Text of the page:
By Evan Unrue, Chief Technologist, IoT, Analytics & Cognitive EMEA
With new innovations in the silicon (with technologies such as Triple Level Cell and 3D NAND Flash), achievable capacities will be increasing and associated cost are going to be driven down further to the point where it is widely believed that 2017 will be the year where price parity is achieved on cost per gigabyte with SSD, depending on the type of SSD.
When we consider the variety of SSD types in the market from high performance SSD PCI-E cards to less performing higher capacity SSD drives, expect to see a tiered approach to Flash storage get adopted in the all flash datacentre. Flash is not one size fits all, but we are not limited to one size.
Companies that adopt flash for tactical solutions to performance hungry applications will find that the headroom in their systems allows them to move from the focussed approach to flash and they will expand its footprint into general workloads over time and not necessarily a drawn out period of time. When the gains of flash are staring a company in the face, they will move quickly.
It is also important to note, that when discussing these gains, we are not just relating this to large enterprise. The small to medium business end will no longer see the barriers to entry on cost. Even today, this barrier is getting smaller and smaller.
We have also seen that Flash has been inhibited by aging protocols and computer architecture, and there is a visible evolutionary shift underway.
The next phase is starting to happen now, which is replacing traditional storage protocols with NVMe on the network. This allows an organisation to get the full force of SSD performance in a shared storage environment over a fabric delivered over technology we already know such as a fibre channel network. This is unlocking SSD performance in a way that will change the way companies deal with storage at scale forever, especially in the world of big data and the mass of data needing to be analysed in real time, driven by technologies such as IoT or Financial Trading Systems.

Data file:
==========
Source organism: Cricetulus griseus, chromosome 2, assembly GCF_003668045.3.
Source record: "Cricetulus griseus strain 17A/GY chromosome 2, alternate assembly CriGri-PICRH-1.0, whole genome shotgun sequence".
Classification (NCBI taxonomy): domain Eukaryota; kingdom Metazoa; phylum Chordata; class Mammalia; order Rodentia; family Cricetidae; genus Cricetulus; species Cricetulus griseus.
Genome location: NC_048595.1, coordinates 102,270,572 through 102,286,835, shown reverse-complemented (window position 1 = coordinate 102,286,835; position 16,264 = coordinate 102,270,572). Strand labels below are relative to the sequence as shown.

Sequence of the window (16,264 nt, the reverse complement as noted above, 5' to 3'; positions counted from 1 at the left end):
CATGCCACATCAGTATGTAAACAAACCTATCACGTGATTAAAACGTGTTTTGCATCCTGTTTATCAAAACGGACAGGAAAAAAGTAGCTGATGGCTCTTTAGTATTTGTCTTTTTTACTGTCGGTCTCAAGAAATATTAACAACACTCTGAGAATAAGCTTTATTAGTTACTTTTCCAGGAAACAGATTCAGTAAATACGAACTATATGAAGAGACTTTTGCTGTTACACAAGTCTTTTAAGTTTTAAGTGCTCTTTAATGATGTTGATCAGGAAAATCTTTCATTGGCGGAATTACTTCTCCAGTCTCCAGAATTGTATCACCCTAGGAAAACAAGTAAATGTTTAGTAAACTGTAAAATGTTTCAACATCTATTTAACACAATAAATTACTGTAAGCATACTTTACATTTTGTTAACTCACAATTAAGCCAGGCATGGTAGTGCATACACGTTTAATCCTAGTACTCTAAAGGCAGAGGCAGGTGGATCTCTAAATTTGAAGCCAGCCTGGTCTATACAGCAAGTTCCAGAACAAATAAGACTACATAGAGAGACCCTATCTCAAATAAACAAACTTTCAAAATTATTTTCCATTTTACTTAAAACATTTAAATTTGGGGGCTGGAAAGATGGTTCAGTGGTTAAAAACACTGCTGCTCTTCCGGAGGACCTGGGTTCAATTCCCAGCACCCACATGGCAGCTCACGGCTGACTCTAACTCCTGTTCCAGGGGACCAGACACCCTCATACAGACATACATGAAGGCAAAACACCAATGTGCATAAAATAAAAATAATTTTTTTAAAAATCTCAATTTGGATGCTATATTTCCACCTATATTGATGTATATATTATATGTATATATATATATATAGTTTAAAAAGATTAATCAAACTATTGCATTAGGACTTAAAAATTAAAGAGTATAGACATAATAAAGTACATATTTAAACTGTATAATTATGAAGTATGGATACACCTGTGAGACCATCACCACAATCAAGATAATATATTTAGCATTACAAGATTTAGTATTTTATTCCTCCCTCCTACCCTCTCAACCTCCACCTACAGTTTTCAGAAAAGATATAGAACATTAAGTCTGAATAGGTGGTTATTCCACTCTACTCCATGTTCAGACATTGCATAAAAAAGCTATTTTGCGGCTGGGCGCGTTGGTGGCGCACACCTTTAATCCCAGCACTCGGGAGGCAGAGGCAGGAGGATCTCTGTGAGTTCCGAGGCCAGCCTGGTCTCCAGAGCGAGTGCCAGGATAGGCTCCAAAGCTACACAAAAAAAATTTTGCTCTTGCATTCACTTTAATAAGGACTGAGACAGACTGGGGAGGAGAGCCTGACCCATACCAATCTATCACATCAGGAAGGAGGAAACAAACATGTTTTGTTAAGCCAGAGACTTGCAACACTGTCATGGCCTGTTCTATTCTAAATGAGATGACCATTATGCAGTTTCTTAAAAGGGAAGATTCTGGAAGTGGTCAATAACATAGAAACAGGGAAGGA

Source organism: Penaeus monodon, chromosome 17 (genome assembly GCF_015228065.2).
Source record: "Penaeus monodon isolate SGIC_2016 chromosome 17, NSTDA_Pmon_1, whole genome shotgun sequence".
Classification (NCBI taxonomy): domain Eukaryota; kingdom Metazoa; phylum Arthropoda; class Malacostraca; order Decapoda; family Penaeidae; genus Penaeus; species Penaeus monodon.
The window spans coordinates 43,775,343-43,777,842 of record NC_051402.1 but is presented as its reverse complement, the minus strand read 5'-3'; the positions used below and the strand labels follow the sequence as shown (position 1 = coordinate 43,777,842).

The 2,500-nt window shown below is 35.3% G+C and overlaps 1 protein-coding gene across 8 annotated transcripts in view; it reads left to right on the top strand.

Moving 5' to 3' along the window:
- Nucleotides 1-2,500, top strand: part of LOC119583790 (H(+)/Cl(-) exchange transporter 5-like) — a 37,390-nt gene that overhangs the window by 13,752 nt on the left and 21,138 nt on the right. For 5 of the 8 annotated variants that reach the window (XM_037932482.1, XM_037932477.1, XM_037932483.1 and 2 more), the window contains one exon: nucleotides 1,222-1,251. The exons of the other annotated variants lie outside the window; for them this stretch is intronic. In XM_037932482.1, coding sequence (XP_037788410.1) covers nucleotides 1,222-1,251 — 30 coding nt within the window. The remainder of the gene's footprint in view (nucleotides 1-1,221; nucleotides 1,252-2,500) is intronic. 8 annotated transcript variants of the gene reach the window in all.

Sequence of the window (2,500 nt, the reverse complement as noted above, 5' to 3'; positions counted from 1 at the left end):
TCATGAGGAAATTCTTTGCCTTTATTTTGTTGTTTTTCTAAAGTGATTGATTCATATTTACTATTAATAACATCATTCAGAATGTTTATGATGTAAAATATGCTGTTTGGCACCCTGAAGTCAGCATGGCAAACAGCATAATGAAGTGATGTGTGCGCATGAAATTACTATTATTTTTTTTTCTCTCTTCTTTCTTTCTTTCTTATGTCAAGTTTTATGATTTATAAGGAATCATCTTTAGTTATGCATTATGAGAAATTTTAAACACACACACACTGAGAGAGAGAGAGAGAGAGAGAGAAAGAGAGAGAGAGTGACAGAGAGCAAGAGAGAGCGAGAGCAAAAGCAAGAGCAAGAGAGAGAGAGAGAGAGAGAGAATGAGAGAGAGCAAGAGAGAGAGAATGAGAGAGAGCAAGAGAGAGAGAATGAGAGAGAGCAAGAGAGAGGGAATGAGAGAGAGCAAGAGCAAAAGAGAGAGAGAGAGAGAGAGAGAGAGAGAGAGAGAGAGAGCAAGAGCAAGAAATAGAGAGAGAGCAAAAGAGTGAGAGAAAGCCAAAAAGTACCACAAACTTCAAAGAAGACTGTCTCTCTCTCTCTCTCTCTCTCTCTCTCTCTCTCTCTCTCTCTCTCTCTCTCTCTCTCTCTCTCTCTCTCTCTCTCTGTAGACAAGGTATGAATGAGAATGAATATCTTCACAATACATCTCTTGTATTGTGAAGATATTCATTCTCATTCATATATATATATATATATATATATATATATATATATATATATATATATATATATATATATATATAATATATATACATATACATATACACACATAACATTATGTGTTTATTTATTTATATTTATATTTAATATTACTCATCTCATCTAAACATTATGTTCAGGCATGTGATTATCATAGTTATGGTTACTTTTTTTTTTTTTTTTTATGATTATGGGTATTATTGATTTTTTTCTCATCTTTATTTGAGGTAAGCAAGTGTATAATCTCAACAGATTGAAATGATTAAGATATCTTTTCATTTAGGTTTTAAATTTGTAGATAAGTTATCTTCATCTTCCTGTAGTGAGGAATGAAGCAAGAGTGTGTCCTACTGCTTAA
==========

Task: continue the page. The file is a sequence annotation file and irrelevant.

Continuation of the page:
As exciting as NVMe technology is, it is really a necessity to ensure we’re not curtailing the innovation of flash technologies.
The revolutionary piece, is what’s next with the SSD drive itself. As SSD gets faster, the line between what is memory and what is disk gets thinner, to the point where all we are left with is storage persistence as the key difference. Enter Intel and Micron, who between them over the last 10 years have been developing 3D Xpoint technology, now packaged as Intel Optane, changing the way that bits of data or stored with SSD completely and in essence SSD becomes RAM with persistence of data or non-volatile memory (exactly as the term NVM in NVMe implies).
With vastly improved storage capacity and early quotes stating it will be 1000x faster than NAND Flash and 1000x more reliable, but Gen 1 quoted at being 5x faster and 3x the reliability (still very impressive), the future is moving to a computing architecture where there may not a requirement to have a separation of storage and memory which will advance our ability to compute order of magnitudes greater than even imaginable today.
The implications of this in the finance, life sciences, the datacentre, and in our homes represent at true milestone in what many refer to as the latest industrial revolution through digital transformation.
The bottom line is Flash is here. It is not a flash in the pan technology it’s getting bigger and will be the standard for enterprise storage.